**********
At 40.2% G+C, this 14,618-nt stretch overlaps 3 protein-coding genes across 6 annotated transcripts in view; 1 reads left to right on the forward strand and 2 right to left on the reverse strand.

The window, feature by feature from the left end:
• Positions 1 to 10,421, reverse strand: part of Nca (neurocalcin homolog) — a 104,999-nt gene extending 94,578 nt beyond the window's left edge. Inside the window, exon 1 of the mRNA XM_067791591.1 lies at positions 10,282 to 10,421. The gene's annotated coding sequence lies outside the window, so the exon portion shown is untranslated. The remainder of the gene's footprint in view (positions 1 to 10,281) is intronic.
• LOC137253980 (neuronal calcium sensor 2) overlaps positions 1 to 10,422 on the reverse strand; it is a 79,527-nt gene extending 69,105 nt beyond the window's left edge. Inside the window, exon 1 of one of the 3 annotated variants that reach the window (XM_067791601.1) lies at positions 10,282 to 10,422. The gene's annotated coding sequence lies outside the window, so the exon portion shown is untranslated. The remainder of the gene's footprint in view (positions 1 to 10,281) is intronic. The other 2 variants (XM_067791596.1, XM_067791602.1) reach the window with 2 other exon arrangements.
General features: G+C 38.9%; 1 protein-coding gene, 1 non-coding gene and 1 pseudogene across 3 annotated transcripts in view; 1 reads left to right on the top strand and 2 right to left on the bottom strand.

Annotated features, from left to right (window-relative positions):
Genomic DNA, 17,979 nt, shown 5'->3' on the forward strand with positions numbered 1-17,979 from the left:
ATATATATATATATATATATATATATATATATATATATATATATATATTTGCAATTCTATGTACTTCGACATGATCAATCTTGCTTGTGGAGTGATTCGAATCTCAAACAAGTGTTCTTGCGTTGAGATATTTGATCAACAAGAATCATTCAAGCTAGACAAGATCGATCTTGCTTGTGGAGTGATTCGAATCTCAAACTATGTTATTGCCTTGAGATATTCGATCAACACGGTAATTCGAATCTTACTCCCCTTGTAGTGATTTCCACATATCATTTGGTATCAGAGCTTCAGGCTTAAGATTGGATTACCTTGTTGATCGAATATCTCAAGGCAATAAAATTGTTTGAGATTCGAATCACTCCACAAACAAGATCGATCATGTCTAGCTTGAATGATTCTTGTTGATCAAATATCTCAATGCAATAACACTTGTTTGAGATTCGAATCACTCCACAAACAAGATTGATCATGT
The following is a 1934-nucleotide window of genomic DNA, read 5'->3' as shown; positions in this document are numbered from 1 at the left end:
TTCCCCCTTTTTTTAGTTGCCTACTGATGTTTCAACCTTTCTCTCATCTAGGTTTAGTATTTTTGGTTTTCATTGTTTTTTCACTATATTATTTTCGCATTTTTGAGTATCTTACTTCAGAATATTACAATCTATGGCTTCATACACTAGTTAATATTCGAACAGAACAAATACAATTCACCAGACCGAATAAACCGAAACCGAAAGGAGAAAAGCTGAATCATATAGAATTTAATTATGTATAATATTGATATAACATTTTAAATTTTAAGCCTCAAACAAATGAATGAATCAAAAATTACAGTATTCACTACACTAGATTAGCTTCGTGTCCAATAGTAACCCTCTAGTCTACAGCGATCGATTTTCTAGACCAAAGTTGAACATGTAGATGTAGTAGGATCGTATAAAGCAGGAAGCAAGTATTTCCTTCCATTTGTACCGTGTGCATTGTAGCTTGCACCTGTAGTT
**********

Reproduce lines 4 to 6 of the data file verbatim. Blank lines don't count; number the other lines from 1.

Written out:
• LOC137253980 (neuronal calcium sensor 2) overlaps positions 1 to 10,422 on the reverse strand; it is a 79,527-nt gene extending 69,105 nt beyond the window's left edge. Inside the window, exon 1 of one of the 3 annotated variants that reach the window (XM_067791601.1) lies at positions 10,282 to 10,422. The gene's annotated coding sequence lies outside the window, so the exon portion shown is untranslated. The remainder of the gene's footprint in view (positions 1 to 10,281) is intronic. The other 2 variants (XM_067791596.1, XM_067791602.1) reach the window with 2 other exon arrangements.
General features: G+C 38.9%; 1 protein-coding gene, 1 non-coding gene and 1 pseudogene across 3 annotated transcripts in view; 1 reads left to right on the top strand and 2 right to left on the bottom strand.

Annotated features, from left to right (window-relative positions):